United States Prepares Ground for Successful Beef Cattle Production | Agriculture

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The abundant forage growth and proximity to row crop feed sources set the stage for successful beef production in some Midwestern states, and the beef industry people in those states are proud of their success.

Dave Patterson, a chancellor’s professor in the Animal Sciences Division at the University of Missouri, says cattle producers in these states benefit from proximity to animal feed, including ethanol plant by-products such as distillery grains.

“I think that’s one of the big benefits of animal production in the Midwest,” he says.

According to the USDA, in 2021, Missouri has the third highest number of beef cows in the country, at 2.035 million, behind Texas and Oklahoma. Iowa is 13th in the United States with 890,000 beef cows. Illinois ranks 26th, with 356,000 beef cows.

Patterson says growing forage is the key to being able to raise lots of cattle.

“A lot of that is the forage base, the formidable forage base of the state,” he says. “In a normal year, there is the expected annual rainfall to allow grazing. “

Even in the drier years, Patterson says the availability of byproduct foods allows for more options.

Jim Humphrey, a breeding specialist at the University of Missouri who raises cattle in northwestern Missouri, says Missouri’s climate can also be useful for raising cattle.

“Our climate, we don’t get extremely hot like the Southeast, and we don’t get extremely cold like the North,” he says.

He also says Missouri has a wide variety of terrain and the ranching operations south of Interstate 70 may be different from those in the north, with rocky soil and rolling hills to the south.

But the consistent theme of successful beef production areas is that of quality cattle producers.

“You have to be laudatory to the producers,” says Humphrey. “They are doing a good job.”

Patterson is working with MU’s Show-Me Select heifer replacement program, and he says producers in Missouri have been working to make advancements in genetics, building their herds.

“There has been a lot of emphasis on genetic improvements in the condition,” he says.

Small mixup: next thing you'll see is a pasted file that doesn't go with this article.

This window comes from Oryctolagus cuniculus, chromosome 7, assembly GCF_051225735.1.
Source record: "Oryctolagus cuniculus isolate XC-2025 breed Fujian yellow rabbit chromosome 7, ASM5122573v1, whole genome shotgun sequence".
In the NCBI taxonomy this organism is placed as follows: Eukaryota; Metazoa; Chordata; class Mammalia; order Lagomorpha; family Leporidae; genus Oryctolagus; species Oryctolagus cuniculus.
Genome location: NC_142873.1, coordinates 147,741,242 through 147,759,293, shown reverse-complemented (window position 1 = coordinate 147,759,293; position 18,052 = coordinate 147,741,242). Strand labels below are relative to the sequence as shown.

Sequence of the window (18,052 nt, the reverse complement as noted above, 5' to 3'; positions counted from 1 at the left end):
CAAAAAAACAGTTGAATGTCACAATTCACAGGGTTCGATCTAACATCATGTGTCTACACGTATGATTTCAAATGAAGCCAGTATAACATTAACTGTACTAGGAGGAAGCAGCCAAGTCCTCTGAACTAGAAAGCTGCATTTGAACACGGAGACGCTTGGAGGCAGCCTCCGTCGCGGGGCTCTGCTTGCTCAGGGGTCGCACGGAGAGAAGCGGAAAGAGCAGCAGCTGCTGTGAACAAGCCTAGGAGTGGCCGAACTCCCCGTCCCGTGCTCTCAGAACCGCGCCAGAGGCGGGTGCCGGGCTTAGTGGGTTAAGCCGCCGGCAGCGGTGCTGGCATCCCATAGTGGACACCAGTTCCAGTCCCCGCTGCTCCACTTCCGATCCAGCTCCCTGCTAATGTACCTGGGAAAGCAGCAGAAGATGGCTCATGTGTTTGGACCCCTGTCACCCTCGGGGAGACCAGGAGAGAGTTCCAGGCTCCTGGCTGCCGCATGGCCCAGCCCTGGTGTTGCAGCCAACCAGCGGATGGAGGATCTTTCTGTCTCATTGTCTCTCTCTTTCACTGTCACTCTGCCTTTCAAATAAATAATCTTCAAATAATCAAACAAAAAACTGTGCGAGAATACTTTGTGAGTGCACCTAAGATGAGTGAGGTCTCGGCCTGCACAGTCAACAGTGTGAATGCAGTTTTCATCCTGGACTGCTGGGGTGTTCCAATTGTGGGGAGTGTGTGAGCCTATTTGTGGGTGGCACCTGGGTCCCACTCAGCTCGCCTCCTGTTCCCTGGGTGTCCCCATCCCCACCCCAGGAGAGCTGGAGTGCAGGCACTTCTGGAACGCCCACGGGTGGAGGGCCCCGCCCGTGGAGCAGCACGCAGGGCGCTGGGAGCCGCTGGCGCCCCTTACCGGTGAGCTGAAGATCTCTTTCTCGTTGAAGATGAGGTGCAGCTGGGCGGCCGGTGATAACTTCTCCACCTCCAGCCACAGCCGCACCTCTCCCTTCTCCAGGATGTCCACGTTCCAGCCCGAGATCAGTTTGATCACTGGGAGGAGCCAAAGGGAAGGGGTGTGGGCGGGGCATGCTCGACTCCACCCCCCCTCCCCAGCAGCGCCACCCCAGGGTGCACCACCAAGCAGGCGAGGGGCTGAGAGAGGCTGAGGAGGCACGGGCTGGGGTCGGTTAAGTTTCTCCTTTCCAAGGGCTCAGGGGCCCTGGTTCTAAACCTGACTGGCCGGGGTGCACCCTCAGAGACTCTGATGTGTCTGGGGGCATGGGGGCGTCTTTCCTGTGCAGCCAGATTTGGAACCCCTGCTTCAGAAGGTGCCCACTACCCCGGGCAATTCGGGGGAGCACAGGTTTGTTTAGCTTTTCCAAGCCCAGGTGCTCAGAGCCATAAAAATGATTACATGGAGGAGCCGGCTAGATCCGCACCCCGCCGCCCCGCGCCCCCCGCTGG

Of course, the state’s fescue can present toxicity issues during the hot summer months. But Patterson says growers can manage this by having forage diversity in the pastures and supplementing fescue with other feed sources when toxicity is high.

“The fescue is our biggest obstacle that we have here, along with the endophyte,” says Humphrey.

He says Missouri has a long history as a major breeding state.

“St. Joe and Kansas City were big beef cow towns,” he says.

The towns were home to large stockyards and are still home to some headquarters of cattle breeding associations.

Humphrey says that Missouri’s neighbor to the north of Iowa is also a major livestock-producing state, with great access to affordable corn-based foods and food byproducts. He says total rainfall in the Midwest can be a hindrance to feeding livestock, but Iowa makes it work, taking advantage of the state’s fertile land.

“You can get by without breaking the bank,” he says. “You cross the line way back into Iowa, they start feeding the cattle.”

Dr Ngozi Ezike, director of the Illinois Department of Public Health, talks about the state’s COVID-19 outbreak and the stress on hospitals, especially in southern and central Illinois.



Teresa Steckler, an extension educator at the University of Illinois, says her state also has some advantages as a cattle-producing state, including the state’s prowess in row crop production.

“One of the biggest factors is the fact that we have a lot of cheap corn,” she says.

Similar to Missouri, Steckler says Illinois has some areas that are better suited for animal production, including its region in southern Illinois.

“We have hilly areas that are not suitable for row crops, but they are good for livestock,” she says.

Steckler says one of the challenges for Illinois cattle producers is competition for land and land costs. When older producers leave the business and families rent land, it is often converted to row crops. Market fluctuations can also be a challenge.

Steckler says cattle ranchers take pride in their industry no matter what state they find themselves in.

“When they’re at the fair, they’re proud when their granddaughter is there, interested in (raising cattle),” she says.

She says beef producers like to do their part to make the United States the world’s leading supplier of beef. No matter what state they find themselves in, they know they are part of something bigger, of a way of life.

“Like cattle ranchers across the United States, they take pride in what they do,” Steckler says of cattle ranchers in his state.


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